Wednesday March 31, 2010
COMMENT BY WONG SAI WAN
PRIME Minister Datuk Seri Najib Tun Razak had already left Shangri-La Hotel in downtown Kuala Lumpur when the 1,800 participants gathered for lunch at the various F&B outlets in the hotel – the main topic of conversation among them was, of course, the New Economic Model (NEM) and the PM’s speech.
Many of the participants had come to the Invest Malaysia conference believing that they would get to witness first-hand the unveiling of the NEM which was to propel the country to a developed nation status and thus, many felt disappointed after Najib’s 90-minute address.
Many had expected Najib to spell out in detail the NEM and all the nitty-gritty. What they did not realise was that the National Economic Advisory Council (NEAC) report that was made public yesterday was the council’s take on what the country had to do to achieve high income status and catch up with countries like South Korea, which once lagged behind Malaysia.
Their disappointment was not unexpected as they were used to hearing the final policy outlines. In this case, the Prime Minister had actually asked for their participation and feedback in the formulation of the NEM itself.
This is in keeping with Najib’s policy of transparency and inclusiveness. The formulation of the policy will include feedback from all stakeholders and, undoubtedly, it will be a more comprehensive and inclusive plan.
The NEAC report is now open for consultation and feedback from every stakeholder. In keeping with all the major policy launches by Najib’s government, the Prime Minister wants to ensure everyone has a say before the plan is implemented.
“It is not written in stone yet and could be modified after the consultation process is completed,” said a senior government official.
Najib stressed that he wanted to be transparent about the policy formation and emphasised on the need for public comments “but this cannot be an old-style political debate”.
“Whether in the Budget or the recent Government Transformation Programme, where thousands of public citizens were involved in the process, I have instructed that this report be published and made available to the general public to gather their input and provide them with an opportunity to be part of the decision-making process over the coming months.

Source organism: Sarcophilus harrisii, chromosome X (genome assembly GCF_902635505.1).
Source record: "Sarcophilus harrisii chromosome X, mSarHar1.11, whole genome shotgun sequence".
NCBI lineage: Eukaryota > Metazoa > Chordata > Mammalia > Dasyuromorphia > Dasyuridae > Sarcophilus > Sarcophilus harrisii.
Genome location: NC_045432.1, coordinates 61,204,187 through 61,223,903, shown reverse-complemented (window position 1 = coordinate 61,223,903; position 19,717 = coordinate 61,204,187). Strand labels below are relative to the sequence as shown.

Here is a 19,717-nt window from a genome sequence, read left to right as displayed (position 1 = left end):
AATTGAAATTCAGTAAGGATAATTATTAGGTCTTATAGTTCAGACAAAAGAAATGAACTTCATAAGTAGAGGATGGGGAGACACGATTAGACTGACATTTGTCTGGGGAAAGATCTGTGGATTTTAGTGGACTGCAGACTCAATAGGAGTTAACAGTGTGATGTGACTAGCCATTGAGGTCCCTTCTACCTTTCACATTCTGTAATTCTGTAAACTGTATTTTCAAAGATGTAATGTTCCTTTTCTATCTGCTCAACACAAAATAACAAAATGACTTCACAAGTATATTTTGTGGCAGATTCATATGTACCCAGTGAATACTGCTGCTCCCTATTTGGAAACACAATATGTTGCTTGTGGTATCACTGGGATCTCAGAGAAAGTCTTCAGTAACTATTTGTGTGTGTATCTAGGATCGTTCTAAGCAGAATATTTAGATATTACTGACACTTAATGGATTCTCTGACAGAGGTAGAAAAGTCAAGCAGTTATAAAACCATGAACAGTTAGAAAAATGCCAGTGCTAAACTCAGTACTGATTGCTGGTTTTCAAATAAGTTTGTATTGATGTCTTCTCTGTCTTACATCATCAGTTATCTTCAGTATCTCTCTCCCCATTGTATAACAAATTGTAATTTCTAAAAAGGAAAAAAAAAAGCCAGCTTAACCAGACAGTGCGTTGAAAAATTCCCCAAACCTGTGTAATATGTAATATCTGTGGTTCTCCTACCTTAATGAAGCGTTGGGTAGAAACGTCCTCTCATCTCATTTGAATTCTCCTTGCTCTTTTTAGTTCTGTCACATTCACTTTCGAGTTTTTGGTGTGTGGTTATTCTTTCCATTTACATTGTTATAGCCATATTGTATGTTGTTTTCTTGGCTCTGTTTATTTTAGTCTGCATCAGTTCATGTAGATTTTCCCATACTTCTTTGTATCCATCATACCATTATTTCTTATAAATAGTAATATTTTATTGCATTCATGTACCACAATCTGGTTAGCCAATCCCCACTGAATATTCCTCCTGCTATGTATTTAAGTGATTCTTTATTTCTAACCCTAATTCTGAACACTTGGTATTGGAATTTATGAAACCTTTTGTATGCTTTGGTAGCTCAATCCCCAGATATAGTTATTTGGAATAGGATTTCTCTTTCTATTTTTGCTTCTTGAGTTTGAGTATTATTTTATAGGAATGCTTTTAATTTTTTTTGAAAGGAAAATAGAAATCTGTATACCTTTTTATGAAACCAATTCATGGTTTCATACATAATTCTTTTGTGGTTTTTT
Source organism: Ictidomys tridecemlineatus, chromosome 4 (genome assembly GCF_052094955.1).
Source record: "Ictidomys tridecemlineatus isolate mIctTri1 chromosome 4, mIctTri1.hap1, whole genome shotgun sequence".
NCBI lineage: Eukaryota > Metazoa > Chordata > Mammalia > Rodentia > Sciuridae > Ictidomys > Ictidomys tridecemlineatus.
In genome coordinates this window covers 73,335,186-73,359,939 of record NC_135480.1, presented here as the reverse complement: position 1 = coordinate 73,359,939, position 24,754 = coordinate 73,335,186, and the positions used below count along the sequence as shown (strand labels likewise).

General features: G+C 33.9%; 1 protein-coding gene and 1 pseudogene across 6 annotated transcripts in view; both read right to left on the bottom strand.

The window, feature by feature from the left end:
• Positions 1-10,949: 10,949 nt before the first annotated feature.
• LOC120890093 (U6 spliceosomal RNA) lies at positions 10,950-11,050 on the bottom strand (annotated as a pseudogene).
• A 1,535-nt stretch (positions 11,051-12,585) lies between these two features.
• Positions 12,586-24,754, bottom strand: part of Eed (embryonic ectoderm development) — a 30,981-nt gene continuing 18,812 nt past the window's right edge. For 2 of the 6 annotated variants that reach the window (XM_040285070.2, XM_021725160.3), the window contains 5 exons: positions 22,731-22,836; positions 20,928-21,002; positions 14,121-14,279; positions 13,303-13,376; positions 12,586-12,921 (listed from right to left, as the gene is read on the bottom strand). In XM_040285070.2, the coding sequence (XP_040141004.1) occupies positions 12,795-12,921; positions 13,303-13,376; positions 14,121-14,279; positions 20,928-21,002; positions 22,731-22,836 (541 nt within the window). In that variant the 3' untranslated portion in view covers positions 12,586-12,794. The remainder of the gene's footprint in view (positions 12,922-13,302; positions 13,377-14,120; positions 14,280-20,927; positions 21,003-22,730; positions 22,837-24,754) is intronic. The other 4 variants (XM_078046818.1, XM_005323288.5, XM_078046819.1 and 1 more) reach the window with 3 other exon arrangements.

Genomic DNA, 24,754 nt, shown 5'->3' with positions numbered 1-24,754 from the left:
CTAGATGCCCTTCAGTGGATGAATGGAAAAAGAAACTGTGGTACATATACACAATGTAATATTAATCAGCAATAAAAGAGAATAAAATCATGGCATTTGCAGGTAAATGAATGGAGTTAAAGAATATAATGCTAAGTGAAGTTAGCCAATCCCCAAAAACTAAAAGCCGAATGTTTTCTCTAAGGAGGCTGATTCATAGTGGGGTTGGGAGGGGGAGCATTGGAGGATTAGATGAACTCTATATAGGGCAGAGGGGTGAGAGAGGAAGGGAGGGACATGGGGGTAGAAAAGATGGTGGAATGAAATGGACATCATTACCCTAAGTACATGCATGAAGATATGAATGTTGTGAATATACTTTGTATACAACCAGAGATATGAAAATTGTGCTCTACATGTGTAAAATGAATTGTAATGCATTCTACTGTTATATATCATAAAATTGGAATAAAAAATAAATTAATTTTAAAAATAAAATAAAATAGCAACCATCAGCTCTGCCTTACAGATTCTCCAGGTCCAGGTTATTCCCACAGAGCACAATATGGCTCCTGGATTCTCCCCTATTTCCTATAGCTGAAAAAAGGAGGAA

“It is only through consultation with the rakyat and all the other stakeholders that we can achieve a strong, convincing and effective plan to implement our New Economic Model. I have made clear on many previous occasions that the era of ‘Government knows best’ is over.
“The rakyat – and groups such as business leaders and investors – want and deserve input into the policy-making process. We must develop a more consultative approach to engaging our most important stakeholders.”
Many people, including foreign businessmen, are so used to the way things were done previously where orders came from the top without consultation. They were expecting Najib to make pronouncements and were surprised by his invitation to comment instead.
However, the Prime Minister has set out a timeline for the rolling out of the NEM, which will be closely tied to the 10th Malaysia Plan.
The timeline is as follows:
> Between now and June, feedback, comments and suggestions would be collected by the NEAC secretariat and submitted to the Prime Minister’s Office.
> On June 10, Najib is expected to unveil the 10th Malaysia Plan and how the NEM, together with any possible modifications, fits into the overall programme.
> Based on this, the NEAC would then move into the second phase of its work where the council will then draw up the “implementation process” (or sequencing as NEAC chairman Tan Sri Amirsham A. Aziz calls it) and this would be unveiled in mid-August.
> The Budget in October will cover the first year of the 10th Malaysia Plan and continued implementation of NEM.
The Prime Minister is insisting on the people taking ownership in his programme to transform the country into a high income nation and the best way, he feels, is to get them involved in the decision-making process.
“Like investors, this Government accords high marks for transparency,” Najib said in his speech to explain why there will be so much consultation.
Wednesday, 31 March 2010
Posted by Maria.Eisya.Khadija